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# absent for trig class....homework help

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hey. i was absent for the first trig class of the year during Geometry, and now am having trouble with the homework assigned this week. how would i solve this: ------------------------------------- Express each of the following in simplest radical form: a) sin 30 degrees b) cos 30 degrees c) tan 30 degrees ------------------------------------- yes, very easy... also: ------------------------------------- Given CB=12 and AB=21, find the measure of angle B to the nearest degree. ------------------------------------- any help (and perhaps maye a little tutoring) would be greatly..and i mean GREATLY... appreciated. thanks.

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sin(30) = 1/2
cos(30)= sqrt(3)/2
tan(30) =1/sqrt(3)

You can calculate these angles from a simple triangle.. whos angles are 30º, 60º and 90º. The sides of the triangle will have lengths 2(hypotanuse), 1(opposite) and sqrt(3)(adjacent) .. its quite a standard triangle that comes up very often.. and worth learning

Its easiest to explain with a diagram.. but its hard to draw on here.. so ill let u do that urself

once you know the sides of the triangle.. u can calculate the 30º angles by using the simple trig formulas

sin(angle) = opposite side/hypotanuse

if u stick 30 into the these formulas.. u get the results at the top(using the standard triangle which i explained)

---------------------

assuming AB CB are two sides of a right angled triangle..

where AB is the adjacent side and CB is the opposite side..

then the angle would be the inverse tan of CB/AB .. which is 29.74 degrees.. or to the nearest degree (as requested) 30º

If ive done the sides wrong.. just use the other functions.. like sin or cos to work out the angle

Hope that explains it

[edited by - quant on March 16, 2003 7:12:00 AM]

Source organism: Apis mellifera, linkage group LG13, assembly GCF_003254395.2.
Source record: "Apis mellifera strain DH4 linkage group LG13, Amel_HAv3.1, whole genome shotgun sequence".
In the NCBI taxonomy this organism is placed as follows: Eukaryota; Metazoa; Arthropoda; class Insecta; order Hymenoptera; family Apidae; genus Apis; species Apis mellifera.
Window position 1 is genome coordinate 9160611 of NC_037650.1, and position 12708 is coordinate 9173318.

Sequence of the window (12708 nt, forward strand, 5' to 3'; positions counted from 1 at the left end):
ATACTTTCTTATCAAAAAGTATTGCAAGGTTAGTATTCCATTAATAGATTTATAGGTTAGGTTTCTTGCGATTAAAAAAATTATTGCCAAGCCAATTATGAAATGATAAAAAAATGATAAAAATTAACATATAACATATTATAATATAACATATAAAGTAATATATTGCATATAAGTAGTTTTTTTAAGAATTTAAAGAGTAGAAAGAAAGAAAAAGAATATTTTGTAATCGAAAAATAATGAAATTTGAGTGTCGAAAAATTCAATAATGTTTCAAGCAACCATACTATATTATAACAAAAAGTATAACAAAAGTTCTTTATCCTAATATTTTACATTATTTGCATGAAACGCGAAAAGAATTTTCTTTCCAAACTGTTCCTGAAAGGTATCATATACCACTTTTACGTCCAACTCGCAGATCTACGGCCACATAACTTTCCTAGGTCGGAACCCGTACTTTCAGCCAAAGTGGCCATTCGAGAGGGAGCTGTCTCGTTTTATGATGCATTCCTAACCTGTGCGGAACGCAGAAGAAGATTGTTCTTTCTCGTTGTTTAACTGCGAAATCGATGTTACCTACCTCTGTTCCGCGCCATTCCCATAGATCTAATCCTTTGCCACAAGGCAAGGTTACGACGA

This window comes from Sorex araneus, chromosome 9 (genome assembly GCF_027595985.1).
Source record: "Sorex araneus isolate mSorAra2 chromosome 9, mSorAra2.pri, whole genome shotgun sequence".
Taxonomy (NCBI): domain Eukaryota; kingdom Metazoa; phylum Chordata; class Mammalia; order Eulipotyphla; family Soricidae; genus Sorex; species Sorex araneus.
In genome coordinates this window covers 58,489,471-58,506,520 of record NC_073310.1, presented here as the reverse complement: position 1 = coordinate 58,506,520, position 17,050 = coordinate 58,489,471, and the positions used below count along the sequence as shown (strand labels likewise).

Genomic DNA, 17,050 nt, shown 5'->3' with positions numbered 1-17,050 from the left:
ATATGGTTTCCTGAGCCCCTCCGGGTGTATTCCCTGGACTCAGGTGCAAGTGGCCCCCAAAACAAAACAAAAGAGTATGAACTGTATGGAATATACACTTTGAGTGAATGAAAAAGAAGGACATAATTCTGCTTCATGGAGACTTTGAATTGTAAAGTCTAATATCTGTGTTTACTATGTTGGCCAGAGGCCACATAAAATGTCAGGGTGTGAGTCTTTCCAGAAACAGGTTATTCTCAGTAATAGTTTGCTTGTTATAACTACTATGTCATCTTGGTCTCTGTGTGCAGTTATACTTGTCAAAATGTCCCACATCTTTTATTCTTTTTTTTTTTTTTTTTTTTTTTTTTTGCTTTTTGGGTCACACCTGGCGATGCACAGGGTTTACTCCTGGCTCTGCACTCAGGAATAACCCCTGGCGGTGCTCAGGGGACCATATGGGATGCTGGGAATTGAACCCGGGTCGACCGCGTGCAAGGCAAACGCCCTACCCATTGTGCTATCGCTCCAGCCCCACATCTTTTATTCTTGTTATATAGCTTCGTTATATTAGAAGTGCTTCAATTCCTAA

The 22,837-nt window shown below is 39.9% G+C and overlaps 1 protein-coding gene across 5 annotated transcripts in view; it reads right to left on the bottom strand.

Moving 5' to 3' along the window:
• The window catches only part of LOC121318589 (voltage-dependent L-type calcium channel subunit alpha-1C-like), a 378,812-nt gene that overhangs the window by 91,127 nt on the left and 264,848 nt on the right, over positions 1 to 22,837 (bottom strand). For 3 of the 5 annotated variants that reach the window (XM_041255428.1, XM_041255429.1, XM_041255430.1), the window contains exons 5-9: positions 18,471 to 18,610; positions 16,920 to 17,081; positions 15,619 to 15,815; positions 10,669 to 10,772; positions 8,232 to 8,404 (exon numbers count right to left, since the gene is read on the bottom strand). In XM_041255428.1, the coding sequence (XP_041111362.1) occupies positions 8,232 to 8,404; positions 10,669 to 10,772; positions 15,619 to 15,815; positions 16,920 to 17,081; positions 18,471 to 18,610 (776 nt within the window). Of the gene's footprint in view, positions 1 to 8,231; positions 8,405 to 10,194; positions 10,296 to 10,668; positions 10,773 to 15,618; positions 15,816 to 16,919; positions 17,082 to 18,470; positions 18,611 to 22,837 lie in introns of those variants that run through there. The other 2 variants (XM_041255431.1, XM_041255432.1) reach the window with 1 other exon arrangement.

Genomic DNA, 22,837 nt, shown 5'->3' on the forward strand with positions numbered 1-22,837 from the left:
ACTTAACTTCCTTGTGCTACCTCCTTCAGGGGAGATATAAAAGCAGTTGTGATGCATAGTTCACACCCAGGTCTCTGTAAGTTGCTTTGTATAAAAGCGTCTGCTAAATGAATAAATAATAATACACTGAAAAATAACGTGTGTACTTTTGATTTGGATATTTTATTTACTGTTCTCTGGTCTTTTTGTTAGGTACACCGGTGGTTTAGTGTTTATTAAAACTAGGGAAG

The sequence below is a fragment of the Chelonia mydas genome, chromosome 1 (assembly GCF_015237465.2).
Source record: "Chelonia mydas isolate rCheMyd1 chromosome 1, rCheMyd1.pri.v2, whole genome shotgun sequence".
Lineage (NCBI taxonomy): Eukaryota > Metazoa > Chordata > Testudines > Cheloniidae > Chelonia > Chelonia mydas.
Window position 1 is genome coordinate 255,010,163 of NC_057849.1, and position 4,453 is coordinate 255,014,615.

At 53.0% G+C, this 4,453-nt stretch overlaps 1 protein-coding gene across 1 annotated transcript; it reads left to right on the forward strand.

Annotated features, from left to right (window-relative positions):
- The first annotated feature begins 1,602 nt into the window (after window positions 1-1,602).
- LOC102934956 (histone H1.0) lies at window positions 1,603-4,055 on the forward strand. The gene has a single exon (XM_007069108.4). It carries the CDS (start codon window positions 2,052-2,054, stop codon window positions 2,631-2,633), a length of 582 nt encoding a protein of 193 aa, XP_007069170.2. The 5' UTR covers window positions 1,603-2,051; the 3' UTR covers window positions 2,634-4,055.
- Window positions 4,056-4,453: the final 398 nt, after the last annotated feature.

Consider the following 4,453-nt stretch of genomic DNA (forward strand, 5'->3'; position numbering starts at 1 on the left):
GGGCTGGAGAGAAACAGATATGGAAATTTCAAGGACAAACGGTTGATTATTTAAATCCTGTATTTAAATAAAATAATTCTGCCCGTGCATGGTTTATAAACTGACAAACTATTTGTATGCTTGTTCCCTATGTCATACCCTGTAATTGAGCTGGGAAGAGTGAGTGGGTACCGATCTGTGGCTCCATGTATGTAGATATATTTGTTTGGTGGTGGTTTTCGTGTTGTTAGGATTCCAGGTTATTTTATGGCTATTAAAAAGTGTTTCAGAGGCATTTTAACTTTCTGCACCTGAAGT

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a) the forum guide to gamedev.net says no homework questions

b) there''s about 6 million web pages that address simple trig, so stfw.

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what's: "stfw?" I've never seen the 'u' for "up" being replaced by a "w" for I don't know what. And I also don't see any problem that asking for homework help is causing, 'sep' YOU! Back to the basics:

The properties of 45, 45, 90, and 30, 60, 90 degree triangles were tought to me in 9th grade geometry. In a 30-60-90 triangle, the shortest leg is 1/2 the length of the hypotenuse, and the longest leg is the shortest leg multiplied by the square root of 3 (ie 3^.5). These properties, like pythagoras and his discoveries, were probably derived emperically from real-world measurements. I guess this is how those Newtons and Isacs founded everything. And it happens that the 30-60-90 properties help define the trig functions, which have no "formula," therefore they must be approximated and checked just as you would find the square root of an uncomprehensible number.

Recap:
small leg = 1/2(hypotenuse)
small leg = 3-1/2(long leg)

long leg = 31/2(small leg)
long leg = 31/2(hypo/2)

hypo = 2(small leg)
hypo = 3-1/2(2*long leg)

I hope I'm right on those, I just derived them. Note that multiplication was denoted with an asterisk ("*") and by parenthesis coefficients. If you don't know how to represent radicals in the exponential form, it's really easy to learn: